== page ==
To overview # Improv Games
Pan Right - Pan Left
Pan Right / Pan Left Players: 4 – 8 (Can be played with any number of players, but should be played with two evenly sized teams in shows) Type: Scene Rules: In pairs, players perform a variety of scenes. The Host switches back and forth between these individual scenes by telling players to “Pan Right” or “Pan Left.” Steps:
All players stand in the middle of the stage, in an outward-facing circle. In other words, their backs face the middle of the circle. Player order should alternate by team: Black Team, White Team, Black Team, White Team, etc. around the circle.
The two players closest to the audience will be the first pair. They look straight forward to face the audience.
The Host requests a suggestion for this pair's scene.
The pair is given their suggestion and all players are told to “Pan Right.” This means each player moves one position to the right in the circle. The pair facing the audience should now consist of one member of the previous pair, and one new member.
The Host gets a different suggestion for this pair's scene. The circle again pans right.
Repeat until each pair has a suggestion of its own.
After panning back to the starting pair, review all the suggestions: The host asks the players to state their suggestion, then pan right, until each suggestion has been reviewed.
The game begins. The first pair performs a scene based on its suggestion. At some point during this scene, the Host blows a whistle and shouts “Pan Right!”
The circle pans right and the next pair immediately begins a separate scene based on its suggestion.
Continue like this until a scene by each pair has been seen.
Eventually the circle will return to the first pair. When we return to a pair, that pair continues the same scene it was performing before. The scene, however, does not resume from precisely the point where it left off. Instead, it resumes as if time has passed while we panned around the circle.
Once we've panned all the way around the circle to the right – and been introduced to each scene – the Host may choose to pan either left or right between each pair.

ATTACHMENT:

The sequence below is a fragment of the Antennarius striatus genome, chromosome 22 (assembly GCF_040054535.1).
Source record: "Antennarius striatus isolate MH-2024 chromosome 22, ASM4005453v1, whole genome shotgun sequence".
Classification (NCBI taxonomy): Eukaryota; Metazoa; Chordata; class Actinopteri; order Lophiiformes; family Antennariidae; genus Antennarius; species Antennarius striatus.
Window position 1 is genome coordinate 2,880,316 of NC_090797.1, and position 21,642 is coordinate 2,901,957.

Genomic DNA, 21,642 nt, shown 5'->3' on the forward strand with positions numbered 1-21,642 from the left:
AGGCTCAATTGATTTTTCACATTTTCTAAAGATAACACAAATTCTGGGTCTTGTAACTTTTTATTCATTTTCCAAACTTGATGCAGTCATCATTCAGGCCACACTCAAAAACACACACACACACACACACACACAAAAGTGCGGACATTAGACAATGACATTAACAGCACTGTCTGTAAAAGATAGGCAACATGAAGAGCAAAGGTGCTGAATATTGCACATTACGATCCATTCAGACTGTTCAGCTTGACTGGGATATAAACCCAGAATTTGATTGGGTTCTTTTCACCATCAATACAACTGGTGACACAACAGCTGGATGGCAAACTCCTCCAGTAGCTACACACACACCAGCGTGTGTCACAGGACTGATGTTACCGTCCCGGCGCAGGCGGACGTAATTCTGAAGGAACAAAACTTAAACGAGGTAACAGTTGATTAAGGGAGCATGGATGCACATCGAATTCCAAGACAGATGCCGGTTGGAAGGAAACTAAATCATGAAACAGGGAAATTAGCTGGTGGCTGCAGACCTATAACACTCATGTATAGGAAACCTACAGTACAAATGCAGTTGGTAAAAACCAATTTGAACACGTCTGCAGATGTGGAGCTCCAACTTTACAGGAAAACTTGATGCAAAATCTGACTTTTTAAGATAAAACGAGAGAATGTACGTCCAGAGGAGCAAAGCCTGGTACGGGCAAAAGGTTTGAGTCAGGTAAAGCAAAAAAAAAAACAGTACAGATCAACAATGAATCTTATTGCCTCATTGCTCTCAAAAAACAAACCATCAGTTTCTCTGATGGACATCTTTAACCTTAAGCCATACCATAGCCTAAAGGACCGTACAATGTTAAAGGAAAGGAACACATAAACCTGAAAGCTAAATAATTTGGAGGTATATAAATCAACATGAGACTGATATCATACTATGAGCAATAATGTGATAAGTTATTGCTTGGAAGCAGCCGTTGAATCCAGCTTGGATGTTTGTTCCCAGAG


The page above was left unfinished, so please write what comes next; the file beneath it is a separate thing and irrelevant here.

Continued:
Continue for about five minutes.
Think of this game like changing channels with a knob on an old TV. You can only go one channel to the left or right with each turn. If you turn away from a show on one channel, then come back to it later, it will not resume exactly where you left it, because time has passed while you were away. Each channel will be showing something different, but if you leave a channel and come back, the same show will still be playing. Time should pass between the time you pan away from one scene and pan back again to it later. The amount of time that passes does not need to be real time. A minute could pass, a year could pass, a generation could pass, and the setting could change. Do whatever best suits the scene. Just make sure it is still the same scene. Don't cheat – it can be tempting to plan and coordinate with your scene partners while you're at the back of the circle. Don't. This is improv. Make it up on the spot. Because there will be only two people in each scene, and because each segment of each scene lasts only a few seconds, this is a great scene game for beginners. This game also forces each player to rapidly switch between two entirely different scenes, forcing players to play two entirely different characters which can be seen in sharp contrast. Players: Listen carefully for the word “Right” or “Left.” A circle that doesn't know which direction it's turning is sloppy and distracting. The number of players will equal the number of different scenes: 4 players = 4 scenes. There will be many short scenes in this game. Inevitably, a number of different kinds of scenes will arise in this game. In fact, there are certain kinds of scenes which will be found in this game that you may not find in other game. Have fun with the things that make this game unique.